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Implication of calnexin in the F508del-CFTR correction by miglustat
Medicine Sciences and Healthcare Journal (MSHJ), Volume 2, Jan 2017

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The most common mutation in cystic fibrosis (CF), F508del, results in CFTR (CF transmembrane conductance regulator) protein that is retained in the endoplasmic reticulum (ER). Previously, we have shown that miglustat corrects the defective trafficking of F508del-CFTR and hypothesized that by inhibiting the interaction of F508del-CFTR with calnexin, a lectin implicated in the ERQC (ER quality control), miglustat prevents the retention and the degradation of F508del-CFTR (Norez et al., 2006). However, others contest the role of calnexin in the F508del-CFTR retention (Okiyoneda et al., 2008). The purpose of the study was i) to determine the effect of small interfering RNA (siRNA) calnexin treatment on endogenous F508del-CFTR trafficking, ii) to compare these results with a miglustat induced-correction, iii) to understand whether calnexin is implicated in the F508del-CFTR trafficking and in its correction induced by miglustat. The human CF tracheal cell line CF-KM4 was transfected with a siRNA calnexin (0.5?g/mL, 72h), a siRNA control (0.5?g/mL) or was treated by miglustat (100?M, 2h). Then, the level of calnexin expression was tested by biochemical technique and consequences on CFTR and ENaC activities were assessed using single-cell fluorescence imaging. The results were compared with those obtained on untreated- and reverted- (CF-KM4 stably transfected with the CFTR wild type) CF-KM4 cells. We showed that decreasing calnexin expression (~ 75%) restores F508del-CFTR activity at the plasma membrane in correlation with a decrease (66%) of ENaC activity. Moreover, we found a 1.5 fold higher level of correction induced by miglustat than with siRNA calnexin : this level corresponds to the level of CFTR and ENaC activities measured in reverted CF-KM4. In conclusion, this work is in favor of a role of calnexin in the F508del-CFTR retention and confirms calnexin as a valuable CF therapeutic target. Nevertheless, our results also suggest that inhibition of calnexin/F508del-CFTR interaction is probably not solely sufficient to fully explain the effects of miglustat raising the hypothesis that another molecular target for this drug exists.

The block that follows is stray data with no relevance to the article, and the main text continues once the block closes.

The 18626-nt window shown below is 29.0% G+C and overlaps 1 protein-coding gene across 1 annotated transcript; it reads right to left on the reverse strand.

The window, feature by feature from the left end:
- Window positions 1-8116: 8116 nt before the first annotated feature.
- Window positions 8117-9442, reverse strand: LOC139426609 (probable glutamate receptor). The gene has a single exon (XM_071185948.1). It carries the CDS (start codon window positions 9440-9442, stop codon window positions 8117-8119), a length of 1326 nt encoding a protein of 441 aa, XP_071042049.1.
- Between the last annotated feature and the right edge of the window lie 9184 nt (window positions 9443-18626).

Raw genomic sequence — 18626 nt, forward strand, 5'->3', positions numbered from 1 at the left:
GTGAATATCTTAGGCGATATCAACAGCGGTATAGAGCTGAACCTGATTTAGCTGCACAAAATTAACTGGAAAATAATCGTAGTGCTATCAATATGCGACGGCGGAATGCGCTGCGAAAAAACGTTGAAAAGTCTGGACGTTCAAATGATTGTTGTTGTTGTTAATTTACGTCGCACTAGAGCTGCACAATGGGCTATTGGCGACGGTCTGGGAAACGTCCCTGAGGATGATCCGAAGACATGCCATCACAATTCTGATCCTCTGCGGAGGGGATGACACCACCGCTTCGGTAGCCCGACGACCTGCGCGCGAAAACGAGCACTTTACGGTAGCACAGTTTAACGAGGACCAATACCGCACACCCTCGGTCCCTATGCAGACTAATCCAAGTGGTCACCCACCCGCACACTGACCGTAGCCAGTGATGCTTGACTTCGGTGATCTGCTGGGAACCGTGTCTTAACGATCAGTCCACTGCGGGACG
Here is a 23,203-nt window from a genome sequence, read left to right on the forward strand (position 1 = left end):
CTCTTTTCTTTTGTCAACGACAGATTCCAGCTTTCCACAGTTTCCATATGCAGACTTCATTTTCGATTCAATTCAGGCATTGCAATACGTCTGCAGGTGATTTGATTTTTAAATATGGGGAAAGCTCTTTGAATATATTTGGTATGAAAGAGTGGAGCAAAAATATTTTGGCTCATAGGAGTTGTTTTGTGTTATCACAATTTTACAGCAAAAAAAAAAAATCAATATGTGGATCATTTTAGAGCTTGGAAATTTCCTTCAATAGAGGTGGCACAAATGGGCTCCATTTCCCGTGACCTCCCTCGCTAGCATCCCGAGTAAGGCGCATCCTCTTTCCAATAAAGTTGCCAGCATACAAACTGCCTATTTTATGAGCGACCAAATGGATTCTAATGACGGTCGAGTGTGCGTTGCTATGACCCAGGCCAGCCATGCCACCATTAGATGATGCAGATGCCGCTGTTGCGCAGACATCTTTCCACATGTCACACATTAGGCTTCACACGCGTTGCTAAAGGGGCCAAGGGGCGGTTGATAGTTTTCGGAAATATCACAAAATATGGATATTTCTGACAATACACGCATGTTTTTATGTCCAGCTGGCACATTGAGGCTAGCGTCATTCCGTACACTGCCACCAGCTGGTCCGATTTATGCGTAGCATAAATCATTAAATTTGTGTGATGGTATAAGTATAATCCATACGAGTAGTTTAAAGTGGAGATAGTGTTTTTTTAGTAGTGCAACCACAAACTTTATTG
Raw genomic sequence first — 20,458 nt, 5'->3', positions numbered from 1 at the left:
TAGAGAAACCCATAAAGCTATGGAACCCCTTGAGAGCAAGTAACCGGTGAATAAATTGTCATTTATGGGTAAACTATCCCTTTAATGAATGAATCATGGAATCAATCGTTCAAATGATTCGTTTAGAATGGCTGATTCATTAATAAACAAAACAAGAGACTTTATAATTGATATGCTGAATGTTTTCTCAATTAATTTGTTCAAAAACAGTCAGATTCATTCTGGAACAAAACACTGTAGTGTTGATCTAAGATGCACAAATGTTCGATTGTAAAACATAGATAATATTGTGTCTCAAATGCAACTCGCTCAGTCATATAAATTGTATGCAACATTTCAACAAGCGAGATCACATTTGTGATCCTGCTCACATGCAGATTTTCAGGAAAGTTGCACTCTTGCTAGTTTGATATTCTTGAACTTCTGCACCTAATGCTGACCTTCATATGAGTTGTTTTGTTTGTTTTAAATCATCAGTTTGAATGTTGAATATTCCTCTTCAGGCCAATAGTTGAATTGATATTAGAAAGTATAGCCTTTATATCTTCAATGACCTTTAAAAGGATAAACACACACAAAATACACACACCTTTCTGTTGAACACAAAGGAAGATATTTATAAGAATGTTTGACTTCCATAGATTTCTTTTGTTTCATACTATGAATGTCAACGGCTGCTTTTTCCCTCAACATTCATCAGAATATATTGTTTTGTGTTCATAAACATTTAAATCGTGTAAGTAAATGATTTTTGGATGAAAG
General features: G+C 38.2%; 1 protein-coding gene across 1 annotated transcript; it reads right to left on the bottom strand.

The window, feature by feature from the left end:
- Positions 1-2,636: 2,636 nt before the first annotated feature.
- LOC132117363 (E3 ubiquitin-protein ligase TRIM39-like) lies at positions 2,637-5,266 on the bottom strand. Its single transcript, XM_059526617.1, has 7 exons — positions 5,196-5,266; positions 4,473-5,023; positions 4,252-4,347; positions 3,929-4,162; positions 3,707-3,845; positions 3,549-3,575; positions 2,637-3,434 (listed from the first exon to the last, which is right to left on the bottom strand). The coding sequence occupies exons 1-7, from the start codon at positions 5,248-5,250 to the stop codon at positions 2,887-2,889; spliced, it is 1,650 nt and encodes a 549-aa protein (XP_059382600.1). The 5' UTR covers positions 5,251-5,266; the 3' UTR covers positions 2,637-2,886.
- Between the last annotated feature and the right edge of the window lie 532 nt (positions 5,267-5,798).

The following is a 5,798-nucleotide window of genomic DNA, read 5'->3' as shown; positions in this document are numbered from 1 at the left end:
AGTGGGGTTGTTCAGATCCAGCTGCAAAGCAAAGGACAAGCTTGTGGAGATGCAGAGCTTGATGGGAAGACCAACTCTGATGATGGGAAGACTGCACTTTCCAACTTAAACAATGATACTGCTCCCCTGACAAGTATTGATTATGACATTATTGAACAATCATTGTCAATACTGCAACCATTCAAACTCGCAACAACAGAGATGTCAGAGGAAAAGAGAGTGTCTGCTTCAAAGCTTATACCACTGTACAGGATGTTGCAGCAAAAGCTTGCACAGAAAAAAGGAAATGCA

Author(s): Dorothee Raveau, Anne Cantereau, Frederic Becq, Caroline Norez
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